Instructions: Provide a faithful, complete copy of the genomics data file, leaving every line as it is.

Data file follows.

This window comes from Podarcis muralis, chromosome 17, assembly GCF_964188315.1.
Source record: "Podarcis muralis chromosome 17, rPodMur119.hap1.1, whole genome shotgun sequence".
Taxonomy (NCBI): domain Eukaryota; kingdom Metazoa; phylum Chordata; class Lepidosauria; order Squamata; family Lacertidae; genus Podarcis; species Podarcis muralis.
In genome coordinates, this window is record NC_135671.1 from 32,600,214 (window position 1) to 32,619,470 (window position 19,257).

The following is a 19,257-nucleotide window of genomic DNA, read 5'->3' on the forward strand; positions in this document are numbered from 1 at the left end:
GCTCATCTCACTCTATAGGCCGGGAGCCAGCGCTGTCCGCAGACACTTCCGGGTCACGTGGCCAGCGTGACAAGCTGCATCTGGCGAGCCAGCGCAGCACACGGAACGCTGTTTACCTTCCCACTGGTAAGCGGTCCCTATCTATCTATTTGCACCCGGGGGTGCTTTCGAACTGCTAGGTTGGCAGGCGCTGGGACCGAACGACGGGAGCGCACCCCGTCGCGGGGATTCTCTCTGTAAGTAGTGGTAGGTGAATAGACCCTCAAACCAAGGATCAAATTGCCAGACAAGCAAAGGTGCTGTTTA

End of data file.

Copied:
This window comes from Podarcis muralis, chromosome 17, assembly GCF_964188315.1.
Source record: "Podarcis muralis chromosome 17, rPodMur119.hap1.1, whole genome shotgun sequence".
Taxonomy (NCBI): domain Eukaryota; kingdom Metazoa; phylum Chordata; class Lepidosauria; order Squamata; family Lacertidae; genus Podarcis; species Podarcis muralis.
In genome coordinates, this window is record NC_135671.1 from 32,600,214 (window position 1) to 32,619,470 (window position 19,257).

The following is a 19,257-nucleotide window of genomic DNA, read 5'->3' on the forward strand; positions in this document are numbered from 1 at the left end:
GCTCATCTCACTCTATAGGCCGGGAGCCAGCGCTGTCCGCAGACACTTCCGGGTCACGTGGCCAGCGTGACAAGCTGCATCTGGCGAGCCAGCGCAGCACACGGAACGCTGTTTACCTTCCCACTGGTAAGCGGTCCCTATCTATCTATTTGCACCCGGGGGTGCTTTCGAACTGCTAGGTTGGCAGGCGCTGGGACCGAACGACGGGAGCGCACCCCGTCGCGGGGATTCTCTCTGTAAGTAGTGGTAGGTGAATAGACCCTCAAACCAAGGATCAAATTGCCAGACAAGCAAAGGTGCTGTTTA